contains the files to build the image
Switch branches/tags
Nothing to show
Clone or download
Latest commit 7137dfb Dec 4, 2018

Raspberry Pi 3 image spec

This repository contains the files with which the image referenced at has been built.

Option 1: Downloading an image

See for where to obtain the latest pre-built image.

Option 2: Building your own image

If you prefer, you can build a Debian buster Raspberry Pi 3 image yourself. If you are reading this document online, you should first clone this repository:

git clone --recursive
cd raspi3-image-spec

For this you will first need to install vmdb2. As of July 2018, this repository still ships vmdb2, but will probably be deprecated in the future. You can choose:

  • vmdb2 is available as a package for Debian Testing and Unstable. However, we require at least one feature that has not been included in any of the releases uploaded to Debian.

    Therefore, vmdb2 is presented as a submodule in this project. First install the requirements of vmdb2:

     apt install kpartx parted qemu-utils qemu-user-static python3-cliapp \
     python3-jinja2 python3-yaml

    Note that python3-cliapp is not available in Stretch, but as it does not carry any dependencies, can be manually installed by fetching its .deb package and installing it manually.

Then edit raspi3.yaml to select the Debian repository that you want to use:

  • The images now build correctly with the main repository! If you want to build your image following the regular Testing (buster) distribution, leave raspi3.yaml as it is

    • Stable (stretch) is not supported, as we require linux ≥ 4.14 and raspi3-firmware ≥ 1.20171201-1.
  • Testing is, however, constantly changing. You might want to choose a specific point in its history to build with. To do this, locate the line with qemu-debootstrap: buster in raspi3.yaml. Change mirror: to a known-good point in time. One such point can be mirror: .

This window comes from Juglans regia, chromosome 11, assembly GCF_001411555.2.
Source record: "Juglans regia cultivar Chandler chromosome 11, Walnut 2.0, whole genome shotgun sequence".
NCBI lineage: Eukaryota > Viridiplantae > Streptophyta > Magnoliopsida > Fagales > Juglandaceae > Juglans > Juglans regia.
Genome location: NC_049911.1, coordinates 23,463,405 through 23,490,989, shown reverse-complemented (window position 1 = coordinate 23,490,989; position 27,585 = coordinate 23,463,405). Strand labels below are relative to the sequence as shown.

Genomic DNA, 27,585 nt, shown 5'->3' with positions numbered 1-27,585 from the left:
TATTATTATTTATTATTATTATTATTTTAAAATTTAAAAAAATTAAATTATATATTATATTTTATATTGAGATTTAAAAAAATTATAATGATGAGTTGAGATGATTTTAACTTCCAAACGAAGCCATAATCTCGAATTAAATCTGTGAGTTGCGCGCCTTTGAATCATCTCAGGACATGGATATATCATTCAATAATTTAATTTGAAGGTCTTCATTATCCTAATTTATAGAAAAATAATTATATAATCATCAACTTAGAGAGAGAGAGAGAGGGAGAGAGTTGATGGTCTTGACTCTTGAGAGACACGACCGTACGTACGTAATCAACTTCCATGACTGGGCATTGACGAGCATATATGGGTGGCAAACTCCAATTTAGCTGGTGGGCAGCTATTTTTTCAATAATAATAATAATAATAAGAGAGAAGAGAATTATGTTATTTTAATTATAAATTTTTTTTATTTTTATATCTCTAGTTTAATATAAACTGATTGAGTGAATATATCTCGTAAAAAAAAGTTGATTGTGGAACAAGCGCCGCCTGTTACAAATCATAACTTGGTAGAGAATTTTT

• Due to a missing feature on snapshots, to make the build work, you have to disable an expiration check by APT. To do so, edit raspi3.yaml to replace all apt-get invocations with apt-get -o Acquire::Check-Valid-Until=false

Once you have edited raspi3.yaml, you can generate the image by issuing the following:

umask 022
sudo env -i LC_CTYPE=C.UTF-8 PATH="/usr/sbin:/sbin:$PATH" \
    ./vmdb2/vmdb2 --output raspi3.img raspi3.yaml --log raspi3.log

Installing the image onto the Raspberry Pi 3

Plug an SD card which you would like to entirely overwrite into your SD card reader.

Assuming your SD card reader provides the device /dev/sdb (Beware If you choose the wrong device, you might overwrite important parts of your system. Double check it's the correct device!), copy the image onto the SD card:

sudo dd if=raspi3.img of=/dev/sdb bs=64k oflag=dsync status=progress

Then, plug the SD card into the Raspberry Pi 3 and power it up.

The image uses the hostname rpi3, so assuming your local network correctly resolves hostnames communicated via DHCP, you can log into your Raspberry Pi 3 once it booted:

ssh root@rpi3
# Enter password “raspberry”

Note that the default firewall rules only allow SSH access from the local network. If you wish to enable SSH access globally, first change your root password using passwd. Next, issue the following commands as root to remove the corresponding firewall rules:

iptables -F INPUT
ip6tables -F INPUT

This will allow SSH connections globally until the next reboot. To make this persistent, remove the lines containing "REJECT" in /etc/iptables/rules.v4 and /etc/iptables/rules.v6.